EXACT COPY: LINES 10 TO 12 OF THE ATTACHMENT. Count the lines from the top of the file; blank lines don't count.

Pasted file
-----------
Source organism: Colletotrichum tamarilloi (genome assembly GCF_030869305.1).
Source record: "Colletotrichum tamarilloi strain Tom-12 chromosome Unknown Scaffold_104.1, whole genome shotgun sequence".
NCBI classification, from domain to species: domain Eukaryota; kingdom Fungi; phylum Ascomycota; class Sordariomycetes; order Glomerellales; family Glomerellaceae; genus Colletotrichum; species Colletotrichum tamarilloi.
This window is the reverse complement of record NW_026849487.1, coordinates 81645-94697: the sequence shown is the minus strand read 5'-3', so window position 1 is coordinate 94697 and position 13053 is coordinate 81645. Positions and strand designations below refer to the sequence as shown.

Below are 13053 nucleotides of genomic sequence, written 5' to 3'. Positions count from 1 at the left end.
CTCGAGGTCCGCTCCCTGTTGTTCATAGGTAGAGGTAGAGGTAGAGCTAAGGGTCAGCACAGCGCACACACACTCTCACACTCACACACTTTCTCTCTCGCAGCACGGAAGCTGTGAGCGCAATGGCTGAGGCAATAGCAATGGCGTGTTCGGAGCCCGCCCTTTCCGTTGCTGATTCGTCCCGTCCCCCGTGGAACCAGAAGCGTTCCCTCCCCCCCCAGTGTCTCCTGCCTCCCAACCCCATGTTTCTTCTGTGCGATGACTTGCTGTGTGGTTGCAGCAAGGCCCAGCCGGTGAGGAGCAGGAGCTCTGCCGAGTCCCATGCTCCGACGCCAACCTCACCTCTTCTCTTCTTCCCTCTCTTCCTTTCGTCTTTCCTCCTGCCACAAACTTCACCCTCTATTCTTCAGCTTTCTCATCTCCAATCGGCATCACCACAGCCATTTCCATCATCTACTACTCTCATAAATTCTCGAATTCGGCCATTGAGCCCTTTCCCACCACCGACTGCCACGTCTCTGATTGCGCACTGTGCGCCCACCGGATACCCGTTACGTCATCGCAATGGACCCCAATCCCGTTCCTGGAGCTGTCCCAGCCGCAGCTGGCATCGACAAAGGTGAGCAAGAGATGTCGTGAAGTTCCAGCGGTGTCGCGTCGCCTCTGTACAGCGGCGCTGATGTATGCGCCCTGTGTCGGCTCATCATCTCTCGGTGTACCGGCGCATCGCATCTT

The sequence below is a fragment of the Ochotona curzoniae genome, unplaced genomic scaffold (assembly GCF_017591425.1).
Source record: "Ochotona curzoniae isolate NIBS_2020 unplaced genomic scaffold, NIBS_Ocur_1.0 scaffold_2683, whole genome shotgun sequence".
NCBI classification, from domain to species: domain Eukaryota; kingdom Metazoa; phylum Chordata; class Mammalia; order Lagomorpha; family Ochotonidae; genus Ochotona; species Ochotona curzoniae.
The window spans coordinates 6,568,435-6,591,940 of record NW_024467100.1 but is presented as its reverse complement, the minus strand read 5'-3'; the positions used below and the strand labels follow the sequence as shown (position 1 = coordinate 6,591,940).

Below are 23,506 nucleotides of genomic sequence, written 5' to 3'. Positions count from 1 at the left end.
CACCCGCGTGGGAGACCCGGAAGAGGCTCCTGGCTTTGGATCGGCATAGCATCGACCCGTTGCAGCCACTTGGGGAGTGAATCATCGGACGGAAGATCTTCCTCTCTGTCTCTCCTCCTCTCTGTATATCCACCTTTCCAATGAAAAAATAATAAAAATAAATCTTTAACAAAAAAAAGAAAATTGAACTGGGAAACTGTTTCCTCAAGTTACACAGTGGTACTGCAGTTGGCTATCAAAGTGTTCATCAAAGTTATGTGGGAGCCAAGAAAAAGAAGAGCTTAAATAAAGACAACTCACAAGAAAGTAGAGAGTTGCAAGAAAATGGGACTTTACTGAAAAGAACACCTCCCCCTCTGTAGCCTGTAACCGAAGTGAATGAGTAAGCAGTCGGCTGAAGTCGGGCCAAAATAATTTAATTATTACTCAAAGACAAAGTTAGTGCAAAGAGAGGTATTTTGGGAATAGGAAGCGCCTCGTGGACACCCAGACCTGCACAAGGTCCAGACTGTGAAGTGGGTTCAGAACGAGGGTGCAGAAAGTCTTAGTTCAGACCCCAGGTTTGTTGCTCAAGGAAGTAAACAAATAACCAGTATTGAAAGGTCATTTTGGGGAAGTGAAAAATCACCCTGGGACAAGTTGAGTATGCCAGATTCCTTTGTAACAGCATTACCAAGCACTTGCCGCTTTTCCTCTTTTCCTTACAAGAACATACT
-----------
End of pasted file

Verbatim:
The window spans coordinates 6,568,435-6,591,940 of record NW_024467100.1 but is presented as its reverse complement, the minus strand read 5'-3'; the positions used below and the strand labels follow the sequence as shown (position 1 = coordinate 6,591,940).

Below are 23,506 nucleotides of genomic sequence, written 5' to 3'. Positions count from 1 at the left end.
CACCCGCGTGGGAGACCCGGAAGAGGCTCCTGGCTTTGGATCGGCATAGCATCGACCCGTTGCAGCCACTTGGGGAGTGAATCATCGGACGGAAGATCTTCCTCTCTGTCTCTCCTCCTCTCTGTATATCCACCTTTCCAATGAAAAAATAATAAAAATAAATCTTTAACAAAAAAAAGAAAATTGAACTGGGAAACTGTTTCCTCAAGTTACACAGTGGTACTGCAGTTGGCTATCAAAGTGTTCATCAAAGTTATGTGGGAGCCAAGAAAAAGAAGAGCTTAAATAAAGACAACTCACAAGAAAGTAGAGAGTTGCAAGAAAATGGGACTTTACTGAAAAGAACACCTCCCCCTCTGTAGCCTGTAACCGAAGTGAATGAGTAAGCAGTCGGCTGAAGTCGGGCCAAAATAATTTAATTATTACTCAAAGACAAAGTTAGTGCAAAGAGAGGTATTTTGGGAATAGGAAGCGCCTCGTGGACACCCAGACCTGCACAAGGTCCAGACTGTGAAGTGGGTTCAGAACGAGGGTGCAGAAAGTCTTAGTTCAGACCCCAGGTTTGTTGCTCAAGGAAGTAAACAAATAACCAGTATTGAAAGGTCATTTTGGGGAAGTGAAAAATCACCCTGGGACAAGTTGAGTATGCCAGATTCCTTTGTAACAGCATTACCAAGCACTTGCCGCTTTTCCTCTTTTCCTTACAAGAACATACT